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Take care of your family

November 19, 2017

A Tip on Cleaning and a Lesson on Sharing

Whenever I see my son being generous to other kids with his food or toys, or confidently expressing himself, I like to think that our efforts are paying off: we’ve taught him about sharing, without making him feel deprived, and that his opinion is valued.

A major spring cleaning is in order. There are only a few more weeks to go before we roll out 2015, and I intend to welcome it with lesser clutter at home. I say lesser, because I think it’s quite impossible for my little family to totally get rid of it, considering how all three of us love collecting certain things – from magazines, to toys, to photos, even jars.

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A cheerful Sloan with his dad right after donating his toys and old clothes. (Photo from author)

I always try to involve our son Sloan in this activity, especially since he already has an attachment to some of his belongings, like his books and toys. I usually start with a casual talk, about how we’re planning to sort stuff at home, and that we’ll need his help. I also mention that he would have to choose which of his toys he doesn’t play with so much anymore, and that he can share those with other kids instead. This talk is done weeks in advance, and brought up again every now and then before the intended clean-up date. This way, Sloan would warm up to the thought that he might have to let go of some things he calls his own.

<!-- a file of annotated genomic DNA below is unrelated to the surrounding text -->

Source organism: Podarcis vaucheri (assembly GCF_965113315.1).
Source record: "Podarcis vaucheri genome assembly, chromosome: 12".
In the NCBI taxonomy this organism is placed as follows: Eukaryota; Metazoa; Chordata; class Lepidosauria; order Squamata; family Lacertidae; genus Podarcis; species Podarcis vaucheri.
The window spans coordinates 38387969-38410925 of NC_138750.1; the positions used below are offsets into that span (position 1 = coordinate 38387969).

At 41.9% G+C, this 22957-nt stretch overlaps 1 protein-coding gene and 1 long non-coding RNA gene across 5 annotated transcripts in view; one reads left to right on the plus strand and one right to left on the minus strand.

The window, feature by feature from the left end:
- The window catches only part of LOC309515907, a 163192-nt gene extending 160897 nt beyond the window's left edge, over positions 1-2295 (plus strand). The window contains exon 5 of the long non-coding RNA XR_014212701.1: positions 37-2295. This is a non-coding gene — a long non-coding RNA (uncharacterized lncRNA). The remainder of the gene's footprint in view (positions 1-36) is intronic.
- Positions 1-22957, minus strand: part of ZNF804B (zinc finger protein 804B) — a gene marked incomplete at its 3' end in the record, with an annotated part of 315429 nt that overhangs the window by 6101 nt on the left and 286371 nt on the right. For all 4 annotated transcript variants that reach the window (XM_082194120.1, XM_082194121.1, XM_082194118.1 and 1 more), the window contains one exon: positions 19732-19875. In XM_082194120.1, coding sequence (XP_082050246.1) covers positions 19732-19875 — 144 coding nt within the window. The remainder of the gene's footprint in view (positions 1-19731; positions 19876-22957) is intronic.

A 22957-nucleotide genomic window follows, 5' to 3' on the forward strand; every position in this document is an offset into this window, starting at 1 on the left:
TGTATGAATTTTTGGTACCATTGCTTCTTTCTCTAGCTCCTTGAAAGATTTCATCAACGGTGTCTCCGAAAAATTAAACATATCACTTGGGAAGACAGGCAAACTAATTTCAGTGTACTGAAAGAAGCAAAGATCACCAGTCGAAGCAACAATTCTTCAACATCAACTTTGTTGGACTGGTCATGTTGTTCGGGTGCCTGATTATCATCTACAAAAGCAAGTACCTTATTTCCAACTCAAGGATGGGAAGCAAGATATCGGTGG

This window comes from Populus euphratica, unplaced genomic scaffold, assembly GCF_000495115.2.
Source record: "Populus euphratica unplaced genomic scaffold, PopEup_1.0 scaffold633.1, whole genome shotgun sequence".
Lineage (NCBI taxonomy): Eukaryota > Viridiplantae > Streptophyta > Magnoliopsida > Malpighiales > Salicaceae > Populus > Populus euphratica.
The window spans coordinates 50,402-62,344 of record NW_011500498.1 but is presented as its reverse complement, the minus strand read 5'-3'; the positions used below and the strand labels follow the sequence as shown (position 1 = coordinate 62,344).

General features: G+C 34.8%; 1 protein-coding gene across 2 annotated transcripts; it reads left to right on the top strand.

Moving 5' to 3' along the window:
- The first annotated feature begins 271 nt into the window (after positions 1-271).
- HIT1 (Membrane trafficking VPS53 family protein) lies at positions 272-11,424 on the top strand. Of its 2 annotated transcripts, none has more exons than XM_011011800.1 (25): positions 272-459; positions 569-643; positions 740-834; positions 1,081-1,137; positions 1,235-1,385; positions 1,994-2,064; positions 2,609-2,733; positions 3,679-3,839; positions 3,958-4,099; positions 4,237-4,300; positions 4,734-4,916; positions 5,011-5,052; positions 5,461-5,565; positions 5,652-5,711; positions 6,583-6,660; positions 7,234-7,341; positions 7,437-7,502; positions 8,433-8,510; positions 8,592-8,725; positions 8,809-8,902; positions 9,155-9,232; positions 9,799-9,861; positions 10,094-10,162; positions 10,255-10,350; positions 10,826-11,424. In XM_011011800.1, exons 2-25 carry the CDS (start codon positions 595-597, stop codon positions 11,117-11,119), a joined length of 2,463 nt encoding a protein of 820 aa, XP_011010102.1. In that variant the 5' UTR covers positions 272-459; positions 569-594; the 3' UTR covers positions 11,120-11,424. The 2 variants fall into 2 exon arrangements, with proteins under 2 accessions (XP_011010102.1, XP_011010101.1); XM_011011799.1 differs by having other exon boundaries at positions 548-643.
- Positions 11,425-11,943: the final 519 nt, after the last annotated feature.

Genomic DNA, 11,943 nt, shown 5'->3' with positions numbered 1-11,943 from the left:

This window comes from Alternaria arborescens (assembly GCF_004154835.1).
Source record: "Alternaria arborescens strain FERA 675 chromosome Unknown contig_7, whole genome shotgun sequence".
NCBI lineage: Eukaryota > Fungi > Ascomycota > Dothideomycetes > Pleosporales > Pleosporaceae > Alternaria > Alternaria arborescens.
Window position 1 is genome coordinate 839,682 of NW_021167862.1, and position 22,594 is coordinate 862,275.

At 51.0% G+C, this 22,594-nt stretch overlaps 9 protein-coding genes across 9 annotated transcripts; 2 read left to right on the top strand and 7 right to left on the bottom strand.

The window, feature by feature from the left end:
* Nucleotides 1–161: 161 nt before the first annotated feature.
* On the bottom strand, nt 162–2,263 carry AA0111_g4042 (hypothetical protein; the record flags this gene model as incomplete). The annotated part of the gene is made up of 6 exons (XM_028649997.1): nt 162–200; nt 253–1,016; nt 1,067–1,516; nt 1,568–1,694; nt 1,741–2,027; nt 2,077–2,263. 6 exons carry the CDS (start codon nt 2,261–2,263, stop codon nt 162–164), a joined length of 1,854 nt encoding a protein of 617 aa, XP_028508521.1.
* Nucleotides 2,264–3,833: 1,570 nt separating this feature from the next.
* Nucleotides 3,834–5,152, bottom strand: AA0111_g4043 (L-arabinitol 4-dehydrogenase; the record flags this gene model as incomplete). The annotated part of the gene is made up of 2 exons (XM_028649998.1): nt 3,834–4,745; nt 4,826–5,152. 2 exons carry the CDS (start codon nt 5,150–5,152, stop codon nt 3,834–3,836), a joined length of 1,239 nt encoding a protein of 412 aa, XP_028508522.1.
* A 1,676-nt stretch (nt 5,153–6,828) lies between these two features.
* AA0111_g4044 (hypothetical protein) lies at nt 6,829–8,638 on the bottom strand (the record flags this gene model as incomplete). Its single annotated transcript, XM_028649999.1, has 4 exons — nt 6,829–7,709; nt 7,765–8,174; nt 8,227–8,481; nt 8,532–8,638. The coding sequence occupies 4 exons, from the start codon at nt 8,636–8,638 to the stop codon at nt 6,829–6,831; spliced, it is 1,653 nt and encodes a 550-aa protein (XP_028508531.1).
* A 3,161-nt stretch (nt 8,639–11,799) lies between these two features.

When clean-up day comes, I let him choose which stuff he’d like to give away or keep. I make him try on the clothes and if we find some that are already too small for him, I suggest that we give it instead to children who might need it more. “Kasi big na ako?” he once inquired. “Yes Sloan, so we’ll give the small clothes to the babies who need it, and we’ll get you bigger clothes,” I replied. “Okay,” he agreed.

For toys, we review every item, and again I let him decide which ones he’d like to keep or give away. If I spot a broken toy that could no longer be repaired or can hurt him with its sharp edges, I explain so that he understands why we’d have to throw it away.

It can be a long process and I always remind myself to be patient and focus on the thought that this is a good teaching moment, and it could help build Sloan’s character.

Once everything is sorted out – including our own stuff – the three of us go to the donation center together. There, we show Sloan the donations from other people, and explain how all those will be delivered to places far away to help those in need.

I have a feeling he understands the idea behind the exercise more than I think he does.

We make sure to recognize his effort and his generosity by treating him to ice cream or going to the park afterwards. We also say it in words, and tell him how he did good because he shared with others.

Now, whenever I see Sloan being generous to other kids with his food or toys, or confidently expressing himself, I like to think that our efforts are paying off: we’ve taught him about sharing, without making him feel deprived, and that his opinion is valued.

Who knew spring cleaning could also be a great teaching moment?

Thumbnail image used under Creative Commons from Ben Grey

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